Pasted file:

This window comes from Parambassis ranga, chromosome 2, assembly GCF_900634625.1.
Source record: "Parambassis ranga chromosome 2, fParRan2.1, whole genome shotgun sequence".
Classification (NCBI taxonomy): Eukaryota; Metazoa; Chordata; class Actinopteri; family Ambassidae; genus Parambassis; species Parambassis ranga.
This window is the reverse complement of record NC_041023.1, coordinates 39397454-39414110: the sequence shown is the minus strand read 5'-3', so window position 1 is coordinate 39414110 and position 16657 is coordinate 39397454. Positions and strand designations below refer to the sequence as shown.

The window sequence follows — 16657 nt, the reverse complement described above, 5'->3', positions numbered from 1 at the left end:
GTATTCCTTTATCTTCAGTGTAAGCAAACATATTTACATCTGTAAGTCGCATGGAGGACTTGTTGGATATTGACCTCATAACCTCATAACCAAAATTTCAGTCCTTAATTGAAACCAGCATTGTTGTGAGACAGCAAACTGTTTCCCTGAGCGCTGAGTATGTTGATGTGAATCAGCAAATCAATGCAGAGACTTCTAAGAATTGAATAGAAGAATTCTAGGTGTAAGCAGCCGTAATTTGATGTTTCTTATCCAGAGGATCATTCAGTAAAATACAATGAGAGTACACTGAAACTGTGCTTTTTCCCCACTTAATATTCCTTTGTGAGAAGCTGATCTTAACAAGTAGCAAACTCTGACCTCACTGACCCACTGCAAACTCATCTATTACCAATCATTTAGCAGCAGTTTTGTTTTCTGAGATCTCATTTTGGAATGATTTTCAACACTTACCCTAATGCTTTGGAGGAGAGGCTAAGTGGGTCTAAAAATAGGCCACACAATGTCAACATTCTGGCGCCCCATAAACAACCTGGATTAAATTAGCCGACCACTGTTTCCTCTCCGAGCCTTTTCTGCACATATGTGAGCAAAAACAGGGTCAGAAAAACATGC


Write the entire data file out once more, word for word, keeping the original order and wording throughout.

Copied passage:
This window comes from Parambassis ranga, chromosome 2, assembly GCF_900634625.1.
Source record: "Parambassis ranga chromosome 2, fParRan2.1, whole genome shotgun sequence".
Classification (NCBI taxonomy): Eukaryota; Metazoa; Chordata; class Actinopteri; family Ambassidae; genus Parambassis; species Parambassis ranga.
This window is the reverse complement of record NC_041023.1, coordinates 39397454-39414110: the sequence shown is the minus strand read 5'-3', so window position 1 is coordinate 39414110 and position 16657 is coordinate 39397454. Positions and strand designations below refer to the sequence as shown.

The window sequence follows — 16657 nt, the reverse complement described above, 5'->3', positions numbered from 1 at the left end:
GTATTCCTTTATCTTCAGTGTAAGCAAACATATTTACATCTGTAAGTCGCATGGAGGACTTGTTGGATATTGACCTCATAACCTCATAACCAAAATTTCAGTCCTTAATTGAAACCAGCATTGTTGTGAGACAGCAAACTGTTTCCCTGAGCGCTGAGTATGTTGATGTGAATCAGCAAATCAATGCAGAGACTTCTAAGAATTGAATAGAAGAATTCTAGGTGTAAGCAGCCGTAATTTGATGTTTCTTATCCAGAGGATCATTCAGTAAAATACAATGAGAGTACACTGAAACTGTGCTTTTTCCCCACTTAATATTCCTTTGTGAGAAGCTGATCTTAACAAGTAGCAAACTCTGACCTCACTGACCCACTGCAAACTCATCTATTACCAATCATTTAGCAGCAGTTTTGTTTTCTGAGATCTCATTTTGGAATGATTTTCAACACTTACCCTAATGCTTTGGAGGAGAGGCTAAGTGGGTCTAAAAATAGGCCACACAATGTCAACATTCTGGCGCCCCATAAACAACCTGGATTAAATTAGCCGACCACTGTTTCCTCTCCGAGCCTTTTCTGCACATATGTGAGCAAAAACAGGGTCAGAAAAACATGC